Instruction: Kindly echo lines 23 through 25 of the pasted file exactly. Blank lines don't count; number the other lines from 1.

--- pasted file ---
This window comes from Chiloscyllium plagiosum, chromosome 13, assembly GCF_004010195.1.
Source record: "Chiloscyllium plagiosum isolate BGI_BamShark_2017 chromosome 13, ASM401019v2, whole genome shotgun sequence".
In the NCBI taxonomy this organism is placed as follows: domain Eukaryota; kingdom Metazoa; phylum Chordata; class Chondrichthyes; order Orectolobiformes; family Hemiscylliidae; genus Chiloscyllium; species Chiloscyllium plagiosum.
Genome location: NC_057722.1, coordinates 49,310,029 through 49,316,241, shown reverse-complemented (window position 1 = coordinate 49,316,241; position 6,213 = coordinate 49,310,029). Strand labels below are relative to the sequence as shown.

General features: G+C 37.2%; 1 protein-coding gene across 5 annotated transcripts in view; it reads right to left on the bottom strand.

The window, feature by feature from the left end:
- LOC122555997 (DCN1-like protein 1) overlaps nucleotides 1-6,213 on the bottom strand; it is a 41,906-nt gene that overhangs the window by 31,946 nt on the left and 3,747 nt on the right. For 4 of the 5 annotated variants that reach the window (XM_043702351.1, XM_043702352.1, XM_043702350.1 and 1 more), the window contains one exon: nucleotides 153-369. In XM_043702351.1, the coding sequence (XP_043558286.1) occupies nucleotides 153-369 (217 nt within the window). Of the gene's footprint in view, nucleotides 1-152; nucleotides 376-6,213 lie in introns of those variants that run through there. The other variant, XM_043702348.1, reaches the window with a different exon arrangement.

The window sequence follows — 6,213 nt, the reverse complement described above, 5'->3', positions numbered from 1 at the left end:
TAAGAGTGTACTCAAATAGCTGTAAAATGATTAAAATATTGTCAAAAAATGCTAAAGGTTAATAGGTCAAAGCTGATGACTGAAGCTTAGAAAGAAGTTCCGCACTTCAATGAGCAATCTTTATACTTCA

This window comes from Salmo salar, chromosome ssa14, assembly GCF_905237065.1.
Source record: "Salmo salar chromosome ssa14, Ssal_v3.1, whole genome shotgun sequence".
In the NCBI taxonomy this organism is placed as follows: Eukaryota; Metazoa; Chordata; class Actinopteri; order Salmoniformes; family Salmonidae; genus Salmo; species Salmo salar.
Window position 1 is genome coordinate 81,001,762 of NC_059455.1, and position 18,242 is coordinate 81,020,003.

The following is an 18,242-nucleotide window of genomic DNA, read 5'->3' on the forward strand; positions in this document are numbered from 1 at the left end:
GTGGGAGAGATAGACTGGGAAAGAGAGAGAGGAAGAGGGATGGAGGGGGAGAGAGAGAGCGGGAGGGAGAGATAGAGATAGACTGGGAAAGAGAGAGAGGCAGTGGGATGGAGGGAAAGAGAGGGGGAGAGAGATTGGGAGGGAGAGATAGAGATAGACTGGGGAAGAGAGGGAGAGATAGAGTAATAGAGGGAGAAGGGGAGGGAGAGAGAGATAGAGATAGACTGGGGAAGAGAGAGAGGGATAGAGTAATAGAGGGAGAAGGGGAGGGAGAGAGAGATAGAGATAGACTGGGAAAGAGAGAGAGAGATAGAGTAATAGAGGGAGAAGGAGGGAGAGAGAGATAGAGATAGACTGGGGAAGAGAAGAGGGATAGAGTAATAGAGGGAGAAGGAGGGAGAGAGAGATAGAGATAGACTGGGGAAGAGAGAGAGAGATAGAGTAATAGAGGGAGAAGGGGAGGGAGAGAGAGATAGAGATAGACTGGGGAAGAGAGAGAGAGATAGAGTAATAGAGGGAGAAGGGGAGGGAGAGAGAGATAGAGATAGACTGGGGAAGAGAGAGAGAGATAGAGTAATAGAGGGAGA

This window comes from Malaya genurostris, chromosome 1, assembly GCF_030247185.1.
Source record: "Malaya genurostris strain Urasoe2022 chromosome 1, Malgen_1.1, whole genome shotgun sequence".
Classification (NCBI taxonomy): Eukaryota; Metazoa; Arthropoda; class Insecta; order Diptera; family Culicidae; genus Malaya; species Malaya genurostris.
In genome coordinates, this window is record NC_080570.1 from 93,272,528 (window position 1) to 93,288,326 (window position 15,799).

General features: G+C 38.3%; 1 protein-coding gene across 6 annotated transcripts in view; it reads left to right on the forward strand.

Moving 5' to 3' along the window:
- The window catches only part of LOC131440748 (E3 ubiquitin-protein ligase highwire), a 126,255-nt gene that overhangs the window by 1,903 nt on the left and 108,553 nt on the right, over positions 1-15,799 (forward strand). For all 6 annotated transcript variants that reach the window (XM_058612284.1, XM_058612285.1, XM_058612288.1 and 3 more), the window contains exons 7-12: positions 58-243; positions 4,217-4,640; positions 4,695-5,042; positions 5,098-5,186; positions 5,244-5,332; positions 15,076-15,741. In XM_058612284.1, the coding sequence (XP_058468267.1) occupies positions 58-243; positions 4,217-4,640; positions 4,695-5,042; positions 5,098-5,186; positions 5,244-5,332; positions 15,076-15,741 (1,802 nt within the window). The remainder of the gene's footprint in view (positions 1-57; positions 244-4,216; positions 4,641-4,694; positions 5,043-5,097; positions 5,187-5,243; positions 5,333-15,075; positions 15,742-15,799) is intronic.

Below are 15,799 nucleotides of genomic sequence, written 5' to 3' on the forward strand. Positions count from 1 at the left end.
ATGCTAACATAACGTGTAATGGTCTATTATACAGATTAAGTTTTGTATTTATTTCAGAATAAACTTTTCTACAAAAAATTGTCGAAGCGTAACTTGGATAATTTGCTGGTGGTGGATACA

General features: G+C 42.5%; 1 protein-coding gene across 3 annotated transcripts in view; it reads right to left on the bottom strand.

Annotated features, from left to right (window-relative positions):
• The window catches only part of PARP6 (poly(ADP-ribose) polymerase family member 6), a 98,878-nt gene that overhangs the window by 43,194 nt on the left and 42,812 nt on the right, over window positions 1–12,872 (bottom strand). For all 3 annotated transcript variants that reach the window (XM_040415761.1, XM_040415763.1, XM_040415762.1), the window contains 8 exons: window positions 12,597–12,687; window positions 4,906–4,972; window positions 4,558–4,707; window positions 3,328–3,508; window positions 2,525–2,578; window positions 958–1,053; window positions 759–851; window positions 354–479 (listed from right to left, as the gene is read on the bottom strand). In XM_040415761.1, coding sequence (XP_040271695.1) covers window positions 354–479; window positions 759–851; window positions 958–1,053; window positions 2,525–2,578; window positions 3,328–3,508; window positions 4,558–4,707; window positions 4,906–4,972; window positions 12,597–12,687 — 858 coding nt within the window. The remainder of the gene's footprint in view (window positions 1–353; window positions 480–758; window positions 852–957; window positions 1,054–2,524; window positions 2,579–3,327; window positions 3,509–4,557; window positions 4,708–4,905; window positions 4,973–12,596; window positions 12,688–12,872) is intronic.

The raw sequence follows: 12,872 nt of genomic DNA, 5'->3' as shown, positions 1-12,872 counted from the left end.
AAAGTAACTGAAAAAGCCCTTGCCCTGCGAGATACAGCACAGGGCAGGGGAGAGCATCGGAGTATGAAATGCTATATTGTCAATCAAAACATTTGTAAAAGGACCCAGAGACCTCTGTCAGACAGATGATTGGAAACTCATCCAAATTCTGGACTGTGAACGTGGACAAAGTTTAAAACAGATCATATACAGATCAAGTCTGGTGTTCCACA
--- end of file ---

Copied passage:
Below are 15,799 nucleotides of genomic sequence, written 5' to 3' on the forward strand. Positions count from 1 at the left end.
ATGCTAACATAACGTGTAATGGTCTATTATACAGATTAAGTTTTGTATTTATTTCAGAATAAACTTTTCTACAAAAAATTGTCGAAGCGTAACTTGGATAATTTGCTGGTGGTGGATACA

General features: G+C 42.5%; 1 protein-coding gene across 3 annotated transcripts in view; it reads right to left on the bottom strand.